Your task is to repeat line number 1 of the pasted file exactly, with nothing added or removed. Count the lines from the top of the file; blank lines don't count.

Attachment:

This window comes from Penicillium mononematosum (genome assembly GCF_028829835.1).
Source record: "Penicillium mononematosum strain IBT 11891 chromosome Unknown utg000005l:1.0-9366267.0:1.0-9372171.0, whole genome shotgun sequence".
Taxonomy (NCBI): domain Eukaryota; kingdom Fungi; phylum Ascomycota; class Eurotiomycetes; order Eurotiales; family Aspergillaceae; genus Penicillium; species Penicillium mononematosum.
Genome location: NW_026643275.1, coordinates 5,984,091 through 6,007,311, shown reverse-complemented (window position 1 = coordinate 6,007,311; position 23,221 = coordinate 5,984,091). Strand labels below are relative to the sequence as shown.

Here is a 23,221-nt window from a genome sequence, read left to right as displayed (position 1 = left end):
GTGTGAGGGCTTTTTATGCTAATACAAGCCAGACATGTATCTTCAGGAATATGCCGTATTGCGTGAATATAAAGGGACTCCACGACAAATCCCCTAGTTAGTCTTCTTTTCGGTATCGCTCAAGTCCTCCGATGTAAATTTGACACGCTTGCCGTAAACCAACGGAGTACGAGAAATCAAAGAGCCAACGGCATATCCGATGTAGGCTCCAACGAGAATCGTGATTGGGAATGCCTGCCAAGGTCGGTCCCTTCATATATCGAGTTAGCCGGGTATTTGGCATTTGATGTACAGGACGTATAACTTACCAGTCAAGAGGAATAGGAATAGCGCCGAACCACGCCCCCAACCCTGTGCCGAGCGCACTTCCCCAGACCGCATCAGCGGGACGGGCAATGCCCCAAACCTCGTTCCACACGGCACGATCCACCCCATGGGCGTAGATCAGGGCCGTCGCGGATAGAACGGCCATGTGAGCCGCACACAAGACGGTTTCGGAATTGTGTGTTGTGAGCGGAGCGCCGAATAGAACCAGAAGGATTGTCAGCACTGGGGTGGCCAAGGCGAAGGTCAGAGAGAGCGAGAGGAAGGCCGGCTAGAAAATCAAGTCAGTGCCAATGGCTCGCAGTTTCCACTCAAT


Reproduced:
This window comes from Penicillium mononematosum (genome assembly GCF_028829835.1).